Why GoPro Stock Is A Big Risk Even After The Recent Post Earnings Sell-Off

  • GoPro shares have been badly hammered in aftermarket trading after the company posted a miss on both top and bottom line expectations during its Q4 2015 earnings call and issued weak Q1 2016 guidance.
  • GoPro announced that it would simplify its product line by dropping some of its lower-priced cameras.
  • Is GoPro stock still a worthwhile investment at this point?

Trading in shares of wearable camera manufacturer GoPro (NASDAQ:GPRO) had to be halted for 25 minutes after a disastrous earnings performance. The GoPro stock tanked almost 20% in after-market trading following the company’s Q4 2015 earnings call where the company posted a double-miss, and then proceeded to issue terrible Q1 2016 guidance. GoPro reported Q4 2015 revenue of $436.6M, down a massive 31.1%Y/Y, and $59.5M below the consensus on Wall Street. Non-GAAP EPS of -$0.08 compared poorly to the $0.99 posted by the company during last year’s comparable quarter. Wall Street expected GoPro to break even. On a GAAP basis, GoPro’s bottom line performance looked even worse after posting a net loss of $34.451M (EPS of -$0.25), compared to a net income of $122.26M (EPS of $0.83) that the company posted in Q4 2014.

GoPro has its deep product price cuts to blame for the huge losses. The company slashed prices of its Hero4 Session camera from $400 to $200. The effect on GoPro’s gross margin was incredible. GoPro’s gross margin fell from 48% in Q4 2014 to just 29.6% in Q4 2015.

That said, it was GoPro’s terrible Q1 2016 guidance that really did the damage. GoPro said that it expects revenue of $160M-$180M during the current quarter, a massive 50.4%-56% year-over-drop, and way below Wall Street’s expectation of $298M for the period. To contrast that with what it achieved in Q1 2015, GoPro’s top line had expanded 54%Y/Y, to $363M. So, the guidance implies a big fall. Meanwhile, the company said that it expects gross margins to come in at 36%, an improvement over fourth quarter gross margins, but still way below the 45.1% gross margins it posted during Q1 2015.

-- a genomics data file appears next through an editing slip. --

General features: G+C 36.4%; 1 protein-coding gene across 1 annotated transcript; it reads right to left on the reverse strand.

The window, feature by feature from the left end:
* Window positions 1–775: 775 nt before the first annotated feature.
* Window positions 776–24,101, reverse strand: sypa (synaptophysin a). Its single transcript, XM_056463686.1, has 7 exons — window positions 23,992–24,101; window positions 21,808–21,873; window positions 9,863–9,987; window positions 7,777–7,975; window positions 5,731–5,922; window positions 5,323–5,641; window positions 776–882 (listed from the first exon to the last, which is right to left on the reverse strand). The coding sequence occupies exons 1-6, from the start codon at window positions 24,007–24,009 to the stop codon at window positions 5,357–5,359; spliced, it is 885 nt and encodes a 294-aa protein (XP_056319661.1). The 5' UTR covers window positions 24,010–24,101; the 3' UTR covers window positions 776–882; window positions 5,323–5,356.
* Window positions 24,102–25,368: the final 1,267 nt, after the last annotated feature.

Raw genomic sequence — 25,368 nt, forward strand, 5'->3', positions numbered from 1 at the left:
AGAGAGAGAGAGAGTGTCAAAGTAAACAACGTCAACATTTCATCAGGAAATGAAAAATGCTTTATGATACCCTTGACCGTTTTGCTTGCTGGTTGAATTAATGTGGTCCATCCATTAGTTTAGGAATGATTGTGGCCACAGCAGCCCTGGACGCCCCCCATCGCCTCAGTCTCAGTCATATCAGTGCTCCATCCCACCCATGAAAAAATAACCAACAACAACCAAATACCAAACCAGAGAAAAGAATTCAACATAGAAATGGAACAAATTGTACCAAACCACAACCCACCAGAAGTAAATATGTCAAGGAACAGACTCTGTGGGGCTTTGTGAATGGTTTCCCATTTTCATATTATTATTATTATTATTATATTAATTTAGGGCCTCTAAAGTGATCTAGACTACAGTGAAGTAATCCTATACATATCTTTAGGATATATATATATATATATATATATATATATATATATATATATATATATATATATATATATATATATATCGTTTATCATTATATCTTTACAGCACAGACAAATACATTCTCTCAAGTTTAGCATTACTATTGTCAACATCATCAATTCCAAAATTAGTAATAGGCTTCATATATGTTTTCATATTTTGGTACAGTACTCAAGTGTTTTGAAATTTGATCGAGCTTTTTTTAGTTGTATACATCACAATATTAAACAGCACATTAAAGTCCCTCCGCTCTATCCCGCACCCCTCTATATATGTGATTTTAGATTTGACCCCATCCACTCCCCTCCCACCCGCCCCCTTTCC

For the full year, GoPro said that it expects sales of $1.4B-$1.5B, a year-over-year decline of 6.3%-12.5% compared to $1.6B revenue the company posted in 2015. The current year will, therefore, mark the first time that GoPro records revenue decline for a full year.

Killing Product Lines

The fact that GoPro still failed to meet ultra-low expectations for a second quarter running gives you an idea of how badly things have turned out for the company. Throw in the extremely poor Q1 guidance and you get a feeling that the management has really been blindsided by events and did not expect things to quite turn out the way they have.

GoPro’s huge gross margin contraction can be chalked up to a $57M charge that the company took, due to what it termed as obsolete tooling, excess inventory, and excess purchase order commitments. While GoPro had anticipated taking such a charge, it had not envisioned such a huge amount. GoPro had offered a guidance of only $30M-$35M for the charge. To try and get things back to normal, GoPro announced that it will simplify its product offerings to consist of just three cameras: Hero4 Session, Hero4 Silver, and Hero4 Black.

The move to kill some product lines appears to confirm what investors have feared all along, that GoPro’s management does not understand the market very well. Investors will remember that GoPro released the Hero+ last September, retailing at $200. By selling the new camera at a similar price point to the beleaguered Hero4 Session, GoPro was risking sales, with the new camera potentially cannibalizing Hero4 sales.

The decision to kill some of its product lines appears to be the chief reason why the company issued such weak Q1 2016 guidance. It also serves to highlight why GoPro is now viewed by the investing world as a risky bet due to its heavy reliance on a narrow line of products to drive its top line. The latest set of results clearly shows that this investor sentiment is well-deserved.

GoPro has not made much progress in its quest to become a full-fledged media company instead of a mere hardware company. GoPro launched a Licensing Portal last year that allowed users of GoPro cameras to submit photos and videos to its content library and earn licensing revenue when people use them in their marketing campaigns. But this is yet to become a significant revenue driver for GoPro. GoPro announced that its creative community had submitted 86,000 videos and photos to-date and that company had paid out almost $240,000 for the content. Assuming GoPro takes a 30% cut on content licensed from its library, it follows that the company has only managed to make ~$100,000 from its content library to-date. GoPro Founder and CEO Nicholas Woodman, however, did acknowledge the need to make it easier for people to submit and share content by saying:

"growth slowed in the second half of the year, and we recognize the need to develop software solutions that make it easier for our customers to offload, access, and edit their GoPro content."

Summing It Up

GoPro did not outline its plans to launch its Karma drone or the Hero5 Session as per earlier rumors. But given that the company expects revenue growth to somewhat recover, beginning from the second quarter, there is a possibility that the company will go ahead with the planned launches. GoPro shares could recover during the second half of the year if the company’s new products gain significant traction. GoPro stock still remains a high-risk bet that only bold contrarian investors should consider adding to their portfolios.

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